I was out fighting in the garden as usual the other day. Dragging out bindweed, ripping up handfuls of chickweed and swearing with exasperation at the way the beautiful Rose Campion always becomes a horrid mess as the flowers fade. I stumped about crossly cutting at this and that feeling the garden was winning and it was all too much. Then I paused for a moment and looked up. I saw my eight year old daughter busily and peacefully making a bee grave. Lately, she has taken to collecting up any dead bee that she finds and buries it. She makes a little shallow bowl in the soil, adds a tiny spoonful of some honey mixed with water. She then gathers the most beautiful flowers she can find in the garden to put next the bee. Finally, she covers it with soil and marks the grave with a stone or piece of broken terracotta and some more flowers. As I watched her I was taken with the pure, beautiful simplicity and humanity of what she was doing.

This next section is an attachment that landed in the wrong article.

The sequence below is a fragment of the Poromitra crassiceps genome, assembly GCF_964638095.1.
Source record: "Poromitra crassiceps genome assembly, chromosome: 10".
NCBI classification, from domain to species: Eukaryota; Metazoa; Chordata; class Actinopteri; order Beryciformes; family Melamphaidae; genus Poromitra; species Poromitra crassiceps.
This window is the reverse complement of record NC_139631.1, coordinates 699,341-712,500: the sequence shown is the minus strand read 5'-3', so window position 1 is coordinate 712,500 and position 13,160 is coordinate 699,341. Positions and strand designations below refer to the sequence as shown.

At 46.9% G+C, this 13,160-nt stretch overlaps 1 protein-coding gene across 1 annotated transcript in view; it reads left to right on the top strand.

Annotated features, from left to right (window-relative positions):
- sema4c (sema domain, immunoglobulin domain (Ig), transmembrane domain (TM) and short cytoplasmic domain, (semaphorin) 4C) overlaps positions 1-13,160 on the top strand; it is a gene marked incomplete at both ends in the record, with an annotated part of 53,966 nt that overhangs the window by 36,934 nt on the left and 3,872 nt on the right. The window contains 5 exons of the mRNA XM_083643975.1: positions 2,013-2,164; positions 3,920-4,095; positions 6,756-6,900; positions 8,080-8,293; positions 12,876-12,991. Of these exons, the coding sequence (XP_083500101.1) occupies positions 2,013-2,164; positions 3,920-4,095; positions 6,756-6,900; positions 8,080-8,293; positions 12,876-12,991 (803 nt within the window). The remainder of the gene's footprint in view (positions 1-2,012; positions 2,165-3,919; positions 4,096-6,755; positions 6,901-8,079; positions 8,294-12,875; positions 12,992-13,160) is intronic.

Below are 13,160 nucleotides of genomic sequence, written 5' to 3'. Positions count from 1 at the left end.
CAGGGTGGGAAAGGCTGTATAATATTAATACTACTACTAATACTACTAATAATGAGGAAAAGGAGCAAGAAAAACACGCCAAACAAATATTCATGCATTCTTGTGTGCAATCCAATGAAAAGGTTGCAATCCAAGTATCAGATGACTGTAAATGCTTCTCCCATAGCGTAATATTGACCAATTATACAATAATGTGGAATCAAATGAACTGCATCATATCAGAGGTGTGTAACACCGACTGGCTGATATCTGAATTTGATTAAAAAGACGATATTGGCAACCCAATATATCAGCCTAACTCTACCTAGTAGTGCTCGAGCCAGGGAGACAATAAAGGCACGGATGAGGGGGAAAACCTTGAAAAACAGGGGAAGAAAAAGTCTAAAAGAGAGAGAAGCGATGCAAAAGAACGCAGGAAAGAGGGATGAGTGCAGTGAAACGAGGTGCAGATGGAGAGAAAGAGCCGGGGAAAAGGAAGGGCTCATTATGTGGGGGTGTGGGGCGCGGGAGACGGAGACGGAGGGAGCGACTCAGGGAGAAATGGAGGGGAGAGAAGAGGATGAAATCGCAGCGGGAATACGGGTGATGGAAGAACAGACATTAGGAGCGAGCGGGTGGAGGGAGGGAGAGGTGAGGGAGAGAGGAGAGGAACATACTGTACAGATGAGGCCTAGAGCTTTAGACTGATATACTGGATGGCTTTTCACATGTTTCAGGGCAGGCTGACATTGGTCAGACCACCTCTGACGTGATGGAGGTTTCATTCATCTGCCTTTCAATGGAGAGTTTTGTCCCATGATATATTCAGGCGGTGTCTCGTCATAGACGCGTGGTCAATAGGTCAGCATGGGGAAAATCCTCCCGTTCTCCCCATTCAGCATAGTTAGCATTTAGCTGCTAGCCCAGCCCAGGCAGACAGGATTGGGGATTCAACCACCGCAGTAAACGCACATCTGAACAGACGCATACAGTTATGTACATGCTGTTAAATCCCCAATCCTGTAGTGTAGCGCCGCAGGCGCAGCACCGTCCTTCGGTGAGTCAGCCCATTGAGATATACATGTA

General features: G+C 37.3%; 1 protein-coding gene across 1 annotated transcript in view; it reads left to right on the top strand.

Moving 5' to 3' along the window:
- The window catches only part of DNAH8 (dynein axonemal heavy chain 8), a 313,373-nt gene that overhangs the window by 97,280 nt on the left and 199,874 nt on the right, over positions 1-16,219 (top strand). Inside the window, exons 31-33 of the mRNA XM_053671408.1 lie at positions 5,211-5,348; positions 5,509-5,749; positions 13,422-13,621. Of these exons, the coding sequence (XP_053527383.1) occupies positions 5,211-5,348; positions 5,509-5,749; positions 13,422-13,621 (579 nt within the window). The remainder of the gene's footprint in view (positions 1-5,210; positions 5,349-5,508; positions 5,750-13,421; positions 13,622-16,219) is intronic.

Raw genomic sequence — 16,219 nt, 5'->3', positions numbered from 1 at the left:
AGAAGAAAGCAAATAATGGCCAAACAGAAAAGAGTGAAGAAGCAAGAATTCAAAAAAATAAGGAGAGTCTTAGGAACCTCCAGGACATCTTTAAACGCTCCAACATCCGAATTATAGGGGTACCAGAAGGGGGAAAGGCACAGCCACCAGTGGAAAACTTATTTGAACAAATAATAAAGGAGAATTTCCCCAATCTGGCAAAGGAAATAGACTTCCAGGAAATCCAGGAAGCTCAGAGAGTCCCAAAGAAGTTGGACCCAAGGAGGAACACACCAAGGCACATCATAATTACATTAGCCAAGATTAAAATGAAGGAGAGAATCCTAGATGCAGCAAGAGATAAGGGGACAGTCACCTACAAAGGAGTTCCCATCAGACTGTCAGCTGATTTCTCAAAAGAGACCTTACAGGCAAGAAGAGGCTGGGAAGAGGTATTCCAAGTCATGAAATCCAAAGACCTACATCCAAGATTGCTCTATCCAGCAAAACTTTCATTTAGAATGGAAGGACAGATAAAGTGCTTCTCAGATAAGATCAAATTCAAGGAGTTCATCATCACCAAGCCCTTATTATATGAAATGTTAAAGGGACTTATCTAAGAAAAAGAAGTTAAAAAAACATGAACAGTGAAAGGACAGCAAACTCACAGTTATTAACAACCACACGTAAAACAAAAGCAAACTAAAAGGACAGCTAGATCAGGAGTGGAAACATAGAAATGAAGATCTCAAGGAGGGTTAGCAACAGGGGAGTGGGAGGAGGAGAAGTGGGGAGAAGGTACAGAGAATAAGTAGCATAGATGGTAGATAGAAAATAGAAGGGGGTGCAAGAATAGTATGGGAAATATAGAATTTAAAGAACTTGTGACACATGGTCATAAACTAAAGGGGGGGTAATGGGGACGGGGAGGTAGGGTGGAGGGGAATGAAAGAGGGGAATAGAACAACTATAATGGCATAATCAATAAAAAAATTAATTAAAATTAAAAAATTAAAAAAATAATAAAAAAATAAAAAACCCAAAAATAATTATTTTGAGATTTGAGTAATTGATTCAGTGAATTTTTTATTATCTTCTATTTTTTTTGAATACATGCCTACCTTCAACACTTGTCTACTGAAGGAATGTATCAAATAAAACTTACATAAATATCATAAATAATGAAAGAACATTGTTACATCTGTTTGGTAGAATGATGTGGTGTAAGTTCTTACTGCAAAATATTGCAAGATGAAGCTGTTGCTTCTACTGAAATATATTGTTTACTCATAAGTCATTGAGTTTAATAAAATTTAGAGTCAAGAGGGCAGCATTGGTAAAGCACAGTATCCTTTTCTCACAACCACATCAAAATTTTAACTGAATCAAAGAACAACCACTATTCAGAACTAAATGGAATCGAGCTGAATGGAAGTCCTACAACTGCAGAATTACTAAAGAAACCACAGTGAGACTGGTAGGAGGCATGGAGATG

How different I thought our takes on time in the garden are. Who, I thought is engaging in the natural world with more understanding and benefit? I looked round at all my plants that I am constantly trying to worry and badger into not falling over or into each other. I find it depressing and frustrating when things get too big and over blown or equally when they look spindly and lack gumption. I really spend a lot of energy and thought on discontent. In some ways I suppose this drives me on to have a better garden (whatever that means). In another though, I miss a lot of beauty and joy. Without warning a huge rush of sadness entered my heart as I realised how transitory everything is. Soon my daughter will stop doing this wonderful thing in the way all these phases of childhood inevitably fade. Before I know it she will be grown up and gone. I couldn’t do any more weeding. Instead I sat and watched her, the butterflies and the bees all absolutely happy in my overgrown and imperfect garden.